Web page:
This week, Questionist asks and answers the question, “What have scientists been up to lately that should scare the bejeezus out of us?” On Monday we covered in-vitro gametogenesis, on Tuesday robotic bees, and on Wednesday necrobotics. Come back Friday for one more freak-out – and sleep tight!
I think it was the scare quotes around “feel” that first gave us pause.
“Friends and family in different places could use it to ‘feel’ each other,” Yu Xinge said, in a February press release from the City University of Hong Kong. He was talking about the electronic skin he’s been developing as a professor in the university’s biomedical engineering department, and he used that mid-teens catchphrase “internet of things” to describe how it would allow bidirectional haptic communication across great distances. (Sometimes he uses the more-novel “touch intercom.”)
Another article shows CityU’s palm-covering e-skin device, which looks more like an elaborate henna tattoo than a prosthetic. “The newly developed innovation has great application potential in virtual games, sports, technical training, social interaction, or remote control robots,” the writer says – and there’s that weird euphemistic feeling again.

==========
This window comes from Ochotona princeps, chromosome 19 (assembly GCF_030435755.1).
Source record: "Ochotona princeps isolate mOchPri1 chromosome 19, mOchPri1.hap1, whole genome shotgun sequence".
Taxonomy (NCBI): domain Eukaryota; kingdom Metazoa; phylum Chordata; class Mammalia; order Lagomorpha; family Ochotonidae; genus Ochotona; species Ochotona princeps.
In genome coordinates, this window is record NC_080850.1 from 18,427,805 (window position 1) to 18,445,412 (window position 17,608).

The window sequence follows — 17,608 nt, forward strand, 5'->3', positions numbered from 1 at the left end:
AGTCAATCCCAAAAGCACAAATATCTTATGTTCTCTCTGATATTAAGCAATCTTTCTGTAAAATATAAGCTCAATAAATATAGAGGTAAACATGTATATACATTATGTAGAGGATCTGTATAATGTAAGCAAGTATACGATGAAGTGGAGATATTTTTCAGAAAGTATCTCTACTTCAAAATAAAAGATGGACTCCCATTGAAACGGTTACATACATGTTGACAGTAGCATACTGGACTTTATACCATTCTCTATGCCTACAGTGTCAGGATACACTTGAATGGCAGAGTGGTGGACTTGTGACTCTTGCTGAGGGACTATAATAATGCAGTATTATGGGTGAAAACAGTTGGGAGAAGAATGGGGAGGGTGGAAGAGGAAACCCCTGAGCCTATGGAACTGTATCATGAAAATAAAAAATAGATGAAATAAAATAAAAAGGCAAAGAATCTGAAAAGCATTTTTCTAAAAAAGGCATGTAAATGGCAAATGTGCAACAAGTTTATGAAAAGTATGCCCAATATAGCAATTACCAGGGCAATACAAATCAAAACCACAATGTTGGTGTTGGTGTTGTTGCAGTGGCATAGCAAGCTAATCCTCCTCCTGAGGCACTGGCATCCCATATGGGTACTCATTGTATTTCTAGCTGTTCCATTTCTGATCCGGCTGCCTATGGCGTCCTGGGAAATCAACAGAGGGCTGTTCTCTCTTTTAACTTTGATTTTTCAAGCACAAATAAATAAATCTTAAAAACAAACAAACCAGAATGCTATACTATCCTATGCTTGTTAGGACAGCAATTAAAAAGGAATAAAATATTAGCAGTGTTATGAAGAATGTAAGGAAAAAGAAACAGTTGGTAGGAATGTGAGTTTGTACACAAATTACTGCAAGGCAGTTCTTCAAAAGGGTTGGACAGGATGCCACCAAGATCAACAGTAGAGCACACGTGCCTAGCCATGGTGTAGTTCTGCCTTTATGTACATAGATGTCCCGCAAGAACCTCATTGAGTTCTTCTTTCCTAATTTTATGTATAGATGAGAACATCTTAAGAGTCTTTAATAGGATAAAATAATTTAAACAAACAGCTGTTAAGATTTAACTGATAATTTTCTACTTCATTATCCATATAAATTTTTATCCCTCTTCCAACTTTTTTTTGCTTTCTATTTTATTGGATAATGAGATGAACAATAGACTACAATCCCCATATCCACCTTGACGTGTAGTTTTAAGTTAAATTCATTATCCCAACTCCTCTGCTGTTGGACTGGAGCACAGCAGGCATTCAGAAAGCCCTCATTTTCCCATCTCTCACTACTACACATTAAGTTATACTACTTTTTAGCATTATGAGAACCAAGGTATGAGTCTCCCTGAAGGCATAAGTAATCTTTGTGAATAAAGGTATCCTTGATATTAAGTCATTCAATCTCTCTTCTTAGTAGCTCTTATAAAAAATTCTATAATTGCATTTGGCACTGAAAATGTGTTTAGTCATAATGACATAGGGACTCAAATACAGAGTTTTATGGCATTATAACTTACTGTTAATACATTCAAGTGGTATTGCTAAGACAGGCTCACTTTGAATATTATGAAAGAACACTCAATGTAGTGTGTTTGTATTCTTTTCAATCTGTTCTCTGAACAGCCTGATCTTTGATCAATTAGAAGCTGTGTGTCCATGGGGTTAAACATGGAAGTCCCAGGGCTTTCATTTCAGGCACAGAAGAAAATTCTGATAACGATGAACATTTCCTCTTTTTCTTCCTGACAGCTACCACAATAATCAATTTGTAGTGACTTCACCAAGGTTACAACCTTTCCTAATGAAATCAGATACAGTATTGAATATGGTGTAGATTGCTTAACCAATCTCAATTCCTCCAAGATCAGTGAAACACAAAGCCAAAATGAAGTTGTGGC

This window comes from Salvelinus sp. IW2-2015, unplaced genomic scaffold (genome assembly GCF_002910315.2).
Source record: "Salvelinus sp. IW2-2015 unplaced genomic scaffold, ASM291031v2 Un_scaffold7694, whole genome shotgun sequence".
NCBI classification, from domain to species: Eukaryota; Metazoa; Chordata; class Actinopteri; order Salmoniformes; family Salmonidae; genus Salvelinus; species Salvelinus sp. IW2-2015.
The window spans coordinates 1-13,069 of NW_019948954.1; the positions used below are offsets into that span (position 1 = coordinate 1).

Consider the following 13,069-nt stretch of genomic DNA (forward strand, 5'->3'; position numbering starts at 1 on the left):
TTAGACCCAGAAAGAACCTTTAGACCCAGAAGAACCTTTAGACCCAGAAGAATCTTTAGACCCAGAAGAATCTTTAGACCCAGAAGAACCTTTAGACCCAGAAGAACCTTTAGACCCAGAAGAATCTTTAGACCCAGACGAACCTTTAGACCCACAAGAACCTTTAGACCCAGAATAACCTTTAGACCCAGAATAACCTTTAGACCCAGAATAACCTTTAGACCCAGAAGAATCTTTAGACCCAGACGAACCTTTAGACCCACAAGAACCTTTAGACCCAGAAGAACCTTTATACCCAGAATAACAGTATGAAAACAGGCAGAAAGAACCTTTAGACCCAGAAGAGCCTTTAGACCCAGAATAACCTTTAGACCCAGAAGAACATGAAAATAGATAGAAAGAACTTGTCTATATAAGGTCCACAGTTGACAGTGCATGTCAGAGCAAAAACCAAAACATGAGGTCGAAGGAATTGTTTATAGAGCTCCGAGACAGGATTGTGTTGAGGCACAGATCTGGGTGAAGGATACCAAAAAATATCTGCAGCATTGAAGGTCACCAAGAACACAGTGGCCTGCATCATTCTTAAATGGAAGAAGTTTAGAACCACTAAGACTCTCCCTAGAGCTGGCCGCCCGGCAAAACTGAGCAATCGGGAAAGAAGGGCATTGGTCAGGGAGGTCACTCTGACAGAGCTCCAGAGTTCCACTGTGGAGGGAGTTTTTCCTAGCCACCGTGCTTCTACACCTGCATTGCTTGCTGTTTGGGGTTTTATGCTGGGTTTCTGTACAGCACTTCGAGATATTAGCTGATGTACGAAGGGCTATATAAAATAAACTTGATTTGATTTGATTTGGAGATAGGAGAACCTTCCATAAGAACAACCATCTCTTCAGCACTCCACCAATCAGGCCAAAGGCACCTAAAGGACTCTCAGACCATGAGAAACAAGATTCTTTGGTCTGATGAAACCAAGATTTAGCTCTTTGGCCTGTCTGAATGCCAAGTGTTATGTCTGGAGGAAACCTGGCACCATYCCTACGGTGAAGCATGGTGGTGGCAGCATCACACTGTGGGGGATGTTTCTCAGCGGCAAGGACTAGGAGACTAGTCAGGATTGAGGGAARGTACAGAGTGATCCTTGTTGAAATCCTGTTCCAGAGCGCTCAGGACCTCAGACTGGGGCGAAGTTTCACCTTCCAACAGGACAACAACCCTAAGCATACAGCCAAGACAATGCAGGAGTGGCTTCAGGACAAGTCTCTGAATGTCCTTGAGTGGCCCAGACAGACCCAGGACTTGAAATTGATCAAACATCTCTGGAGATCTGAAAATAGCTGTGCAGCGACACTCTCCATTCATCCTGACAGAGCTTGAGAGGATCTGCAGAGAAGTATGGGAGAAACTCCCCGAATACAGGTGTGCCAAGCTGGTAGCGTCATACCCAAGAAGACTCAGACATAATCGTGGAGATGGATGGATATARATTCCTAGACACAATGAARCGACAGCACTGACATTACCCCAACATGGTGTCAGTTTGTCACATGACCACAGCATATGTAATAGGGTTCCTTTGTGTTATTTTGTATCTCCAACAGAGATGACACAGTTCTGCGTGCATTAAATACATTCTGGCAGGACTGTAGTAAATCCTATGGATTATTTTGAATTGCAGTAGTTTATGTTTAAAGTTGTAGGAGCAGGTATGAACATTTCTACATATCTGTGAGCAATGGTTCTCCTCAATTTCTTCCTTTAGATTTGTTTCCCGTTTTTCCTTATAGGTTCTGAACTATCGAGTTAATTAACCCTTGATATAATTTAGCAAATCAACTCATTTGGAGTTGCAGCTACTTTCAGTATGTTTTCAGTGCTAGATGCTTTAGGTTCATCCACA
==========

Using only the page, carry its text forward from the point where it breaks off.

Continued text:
“Social interaction”? What exactly are we meant to do with this touch intercom, y’all?
Backing up: It’s been a good eight years since we started hearing about electronic skin in the mainstream press. Thin and flexible like human skin – a Stanford team last year had to attach theirs to a substrate, because it was too thin otherwise – it’s sensitive enough to feel even a single hair brush against it, to feel the warmth and velocity of droplets splashing on it, and… oh goodness. Sigh.
Mind you, e-skin is also sensitive enough to pick up sound waves, suggesting that it could be used for natural-feeling hearing aids. It picks up vital signs better than your Apple Watch, and it could impart actual sensation in prosthetic limbs, fixing a frustrating problem for amputees. The Hong Kong researchers are looking into using their e-skin to give remote directional guidance to people with visual impairments. Worn on the throat, it can sense muscle movement to restore speech to those who have lost it. The stuff very clearly has the potential to make life much better for many people, all while being much less bulky and dorky-looking than virtual-reality haptic gloves of the past and present.
Of course, the part about sending stimuli across the internet is a bit troubling for various reasons. Could it be hacked? What could an e-skin hacker do to you, anyway? Even in “offline” mode, what happens if it goes haywire and giving erroneous feedback? And a Denver Post article points out that it can be self-healing when cut (cool!) but also that one use case is giving information to a robot taking care of a baby (gah!)
And then there’s Stanford’s press release, not quite so specific in the team’s next steps as the CityU one, saying only that they will move on to figuring out how to make it interface with the brain and “the peripheral of the body.” Of course they don’t mean to insinuate any potential for off-label use.
But they’re also making a product so thin and supple, you can put it anywhere.